The Committee was provided with a copy of a questionnaire that had been circulated to Members as part of the consultation process.
Members noted the main results of the consultation and the conclusions arrived at.
It was evident from the responses received that a relatively small number of members used the facility regularly. Members had expressed a wish that they be alerted to occasions when new publications/documents had been added to the library. It was highlighted that there was a need to make use of the facility available to the Councils co-opted representatives; such as those appointed to the Standards Committee; and Education Diocesan and Parent Governor representatives. It was explained that Democratic Services would be writing to co opted Members to inform them of arrangements in this regard.
Taking on board the comments expressed by members; and the availability of an electronic information resource via the Councils Intranet system to run alongside an office based facility, it was proposed that the paper based Members Library facility be retained and the provision of a Virtual Electronic Library be developed alongside this facility (option 3 contained within the survey), on the Councils Intranet system.
It was also proposed that the Members Service Officer:-
·introduce a system for the categorisation of all material held within the office based facility.
· review the current material on display, to update as necessary and provide a magazine rack to allow current publications/periodicals to be displayed, with back copies on file;
· provide all of the Councils co-opted representatives (including those on the Standards Committee) with the necessary instructions and support to enable them to make use of this facility should they so wish;
· contact all service groups to advise that, as a consequence of the discontinuation of alternative methods of communication with members, all information intended for the Members Library facility, whether in hard or electronic copy, should now firstly be provided to the Members Support Officer in order that he/she may consider its suitability and inclusion within both formats of the library service;
· alert all members on a weekly basis of a summary of all documents/publications added to the library.
· develop the electronic Members' Information section of the Councils Intranet system to provide an electronic archive including, as far as possible, copies of all material held within the office based facility.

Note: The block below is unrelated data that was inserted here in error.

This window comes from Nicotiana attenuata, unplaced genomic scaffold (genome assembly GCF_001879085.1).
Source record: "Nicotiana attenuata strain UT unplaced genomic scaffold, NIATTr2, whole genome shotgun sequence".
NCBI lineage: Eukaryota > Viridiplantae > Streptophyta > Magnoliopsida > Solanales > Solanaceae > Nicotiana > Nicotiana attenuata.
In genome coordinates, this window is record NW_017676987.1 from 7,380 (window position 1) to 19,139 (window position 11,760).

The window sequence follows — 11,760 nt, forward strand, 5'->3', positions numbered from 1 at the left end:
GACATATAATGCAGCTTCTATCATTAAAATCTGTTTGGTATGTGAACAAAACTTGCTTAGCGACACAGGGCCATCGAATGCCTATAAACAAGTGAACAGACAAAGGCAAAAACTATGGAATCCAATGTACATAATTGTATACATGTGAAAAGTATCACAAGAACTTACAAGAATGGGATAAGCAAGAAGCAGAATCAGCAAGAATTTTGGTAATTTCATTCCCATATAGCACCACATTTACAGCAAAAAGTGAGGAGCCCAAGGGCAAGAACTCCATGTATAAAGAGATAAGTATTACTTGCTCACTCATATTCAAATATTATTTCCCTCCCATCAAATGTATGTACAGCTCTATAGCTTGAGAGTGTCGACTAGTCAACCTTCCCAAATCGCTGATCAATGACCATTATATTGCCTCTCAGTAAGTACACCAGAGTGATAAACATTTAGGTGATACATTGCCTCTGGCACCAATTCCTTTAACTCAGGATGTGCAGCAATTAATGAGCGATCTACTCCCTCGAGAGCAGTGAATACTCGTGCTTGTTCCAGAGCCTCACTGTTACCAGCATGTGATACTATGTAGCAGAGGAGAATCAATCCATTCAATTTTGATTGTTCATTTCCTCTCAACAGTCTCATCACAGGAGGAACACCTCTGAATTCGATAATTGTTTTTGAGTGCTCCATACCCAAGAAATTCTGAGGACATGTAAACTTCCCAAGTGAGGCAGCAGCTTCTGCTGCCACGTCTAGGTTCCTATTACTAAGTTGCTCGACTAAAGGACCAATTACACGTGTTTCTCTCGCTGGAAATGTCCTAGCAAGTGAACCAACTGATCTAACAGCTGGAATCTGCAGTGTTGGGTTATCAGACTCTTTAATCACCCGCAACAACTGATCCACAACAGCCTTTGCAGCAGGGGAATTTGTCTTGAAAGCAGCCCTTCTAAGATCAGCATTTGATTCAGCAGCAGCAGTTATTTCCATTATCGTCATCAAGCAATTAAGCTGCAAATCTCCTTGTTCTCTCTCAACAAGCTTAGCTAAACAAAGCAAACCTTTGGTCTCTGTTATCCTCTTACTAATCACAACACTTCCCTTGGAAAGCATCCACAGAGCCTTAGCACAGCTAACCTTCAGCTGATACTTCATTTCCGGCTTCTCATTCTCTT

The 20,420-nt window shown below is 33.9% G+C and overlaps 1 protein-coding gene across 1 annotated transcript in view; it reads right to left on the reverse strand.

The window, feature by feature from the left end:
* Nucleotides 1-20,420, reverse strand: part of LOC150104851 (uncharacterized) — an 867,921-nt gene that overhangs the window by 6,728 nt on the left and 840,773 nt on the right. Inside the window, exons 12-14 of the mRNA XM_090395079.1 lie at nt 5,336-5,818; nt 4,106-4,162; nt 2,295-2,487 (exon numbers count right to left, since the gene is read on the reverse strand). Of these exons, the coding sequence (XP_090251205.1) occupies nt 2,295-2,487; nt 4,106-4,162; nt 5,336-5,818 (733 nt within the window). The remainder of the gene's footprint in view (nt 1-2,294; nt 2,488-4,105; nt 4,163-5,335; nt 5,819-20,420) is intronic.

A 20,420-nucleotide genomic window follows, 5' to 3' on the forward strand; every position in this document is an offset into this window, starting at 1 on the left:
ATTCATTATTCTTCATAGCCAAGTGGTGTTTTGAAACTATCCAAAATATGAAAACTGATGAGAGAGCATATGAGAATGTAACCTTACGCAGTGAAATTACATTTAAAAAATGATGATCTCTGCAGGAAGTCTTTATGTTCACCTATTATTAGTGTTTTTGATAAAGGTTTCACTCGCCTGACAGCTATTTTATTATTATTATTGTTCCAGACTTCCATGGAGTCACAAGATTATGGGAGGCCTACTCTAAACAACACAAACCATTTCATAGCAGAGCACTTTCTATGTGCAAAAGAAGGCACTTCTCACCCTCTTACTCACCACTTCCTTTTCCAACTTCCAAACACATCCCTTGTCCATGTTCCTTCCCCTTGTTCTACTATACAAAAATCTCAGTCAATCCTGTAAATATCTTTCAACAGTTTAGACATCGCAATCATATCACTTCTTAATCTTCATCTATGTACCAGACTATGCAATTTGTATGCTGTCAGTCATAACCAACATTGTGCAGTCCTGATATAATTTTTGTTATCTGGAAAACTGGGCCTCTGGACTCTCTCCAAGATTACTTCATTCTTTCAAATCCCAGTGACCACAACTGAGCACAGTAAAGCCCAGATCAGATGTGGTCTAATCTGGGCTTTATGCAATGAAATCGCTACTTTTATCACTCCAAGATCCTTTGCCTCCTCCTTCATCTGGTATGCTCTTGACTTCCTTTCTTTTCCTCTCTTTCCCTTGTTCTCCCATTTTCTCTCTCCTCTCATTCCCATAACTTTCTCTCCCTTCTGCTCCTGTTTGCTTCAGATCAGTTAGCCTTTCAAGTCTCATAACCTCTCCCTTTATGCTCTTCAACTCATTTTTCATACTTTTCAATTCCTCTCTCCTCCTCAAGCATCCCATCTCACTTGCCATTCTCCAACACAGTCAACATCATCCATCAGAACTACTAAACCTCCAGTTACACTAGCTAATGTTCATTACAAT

·alert all Members on a weekly basis of a summary of all documents/publications added to the electronic library.
The Members Advisory Panel agreed with these proposals at its meeting held on 2 November.
Members noted that the introduction of the E-genda system had allowed agendas, reports and minutes; and other democratic information to be accessed via both the Councils intranet and internet systems, with an electronic update provided to all members when new agendas/minutes were published. It was therefore the intention to no longer produce hardcopies of such documents for the office based library.
|850||The Committee considered a report relating to proposed guidance to assist Members in their role on outside bodies.|
It was explained that at an all Member seminar held on 21 March 2006, Elected Members were provided with information alerting them to the potential risks and liabilities arising from participation in the management of outside bodies and the extent to which this Council was able to provide indemnification.
This followed concerns reported to the Director of Law and Democracy regarding the potential liability of some elected Members acting as members of an outside body organisation that they had been appointed to during the previous Municipal Year.
Consequently, it was recommended by both the Director of Law and Democracy and the Councils Risk Insurance Officer that as a condition of all future appointments by this Council of Elected Members to outside body organisations, that those organisations must firstly advise the Council of the expected role envisaged for the Elected Member on the organisation (ie advisory or executive/decision making) and supply proof of the extent to which they provided the following insurance cover:-
· public liability
· employee liability
· professional liability
· material loss/damage
Upon receipt of this advice, appointments have been considered following a risk assessment of the information provided by the Democratic Services Unit in consultation with the Councils Risk and Insurance Section.